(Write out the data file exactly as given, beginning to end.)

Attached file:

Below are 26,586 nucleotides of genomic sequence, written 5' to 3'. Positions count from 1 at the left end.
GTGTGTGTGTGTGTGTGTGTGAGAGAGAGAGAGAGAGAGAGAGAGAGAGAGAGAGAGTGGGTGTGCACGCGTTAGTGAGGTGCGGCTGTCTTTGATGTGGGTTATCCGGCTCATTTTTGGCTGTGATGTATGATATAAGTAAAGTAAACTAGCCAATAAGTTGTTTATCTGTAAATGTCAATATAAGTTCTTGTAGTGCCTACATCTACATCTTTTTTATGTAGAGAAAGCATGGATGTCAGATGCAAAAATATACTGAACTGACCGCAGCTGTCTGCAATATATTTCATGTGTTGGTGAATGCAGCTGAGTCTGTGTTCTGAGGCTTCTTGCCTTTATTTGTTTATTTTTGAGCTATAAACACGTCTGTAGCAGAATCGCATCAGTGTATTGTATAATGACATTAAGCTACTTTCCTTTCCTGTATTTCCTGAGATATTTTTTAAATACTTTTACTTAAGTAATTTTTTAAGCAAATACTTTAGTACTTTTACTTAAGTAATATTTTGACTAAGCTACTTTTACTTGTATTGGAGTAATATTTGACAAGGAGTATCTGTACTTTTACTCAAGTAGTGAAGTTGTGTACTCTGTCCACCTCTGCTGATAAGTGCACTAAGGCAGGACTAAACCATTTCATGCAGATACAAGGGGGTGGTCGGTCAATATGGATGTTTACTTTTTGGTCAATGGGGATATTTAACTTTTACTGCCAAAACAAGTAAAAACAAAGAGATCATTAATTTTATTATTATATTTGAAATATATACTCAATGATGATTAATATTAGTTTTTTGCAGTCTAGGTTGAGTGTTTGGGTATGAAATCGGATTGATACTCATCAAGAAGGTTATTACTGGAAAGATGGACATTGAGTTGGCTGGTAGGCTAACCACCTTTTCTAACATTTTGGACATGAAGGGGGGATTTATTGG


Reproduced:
Below are 26,586 nucleotides of genomic sequence, written 5' to 3'. Positions count from 1 at the left end.
GTGTGTGTGTGTGTGTGTGTGAGAGAGAGAGAGAGAGAGAGAGAGAGAGAGAGAGAGTGGGTGTGCACGCGTTAGTGAGGTGCGGCTGTCTTTGATGTGGGTTATCCGGCTCATTTTTGGCTGTGATGTATGATATAAGTAAAGTAAACTAGCCAATAAGTTGTTTATCTGTAAATGTCAATATAAGTTCTTGTAGTGCCTACATCTACATCTTTTTTATGTAGAGAAAGCATGGATGTCAGATGCAAAAATATACTGAACTGACCGCAGCTGTCTGCAATATATTTCATGTGTTGGTGAATGCAGCTGAGTCTGTGTTCTGAGGCTTCTTGCCTTTATTTGTTTATTTTTGAGCTATAAACACGTCTGTAGCAGAATCGCATCAGTGTATTGTATAATGACATTAAGCTACTTTCCTTTCCTGTATTTCCTGAGATATTTTTTAAATACTTTTACTTAAGTAATTTTTTAAGCAAATACTTTAGTACTTTTACTTAAGTAATATTTTGACTAAGCTACTTTTACTTGTATTGGAGTAATATTTGACAAGGAGTATCTGTACTTTTACTCAAGTAGTGAAGTTGTGTACTCTGTCCACCTCTGCTGATAAGTGCACTAAGGCAGGACTAAACCATTTCATGCAGATACAAGGGGGTGGTCGGTCAATATGGATGTTTACTTTTTGGTCAATGGGGATATTTAACTTTTACTGCCAAAACAAGTAAAAACAAAGAGATCATTAATTTTATTATTATATTTGAAATATATACTCAATGATGATTAATATTAGTTTTTTGCAGTCTAGGTTGAGTGTTTGGGTATGAAATCGGATTGATACTCATCAAGAAGGTTATTACTGGAAAGATGGACATTGAGTTGGCTGGTAGGCTAACCACCTTTTCTAACATTTTGGACATGAAGGGGGGATTTATTGG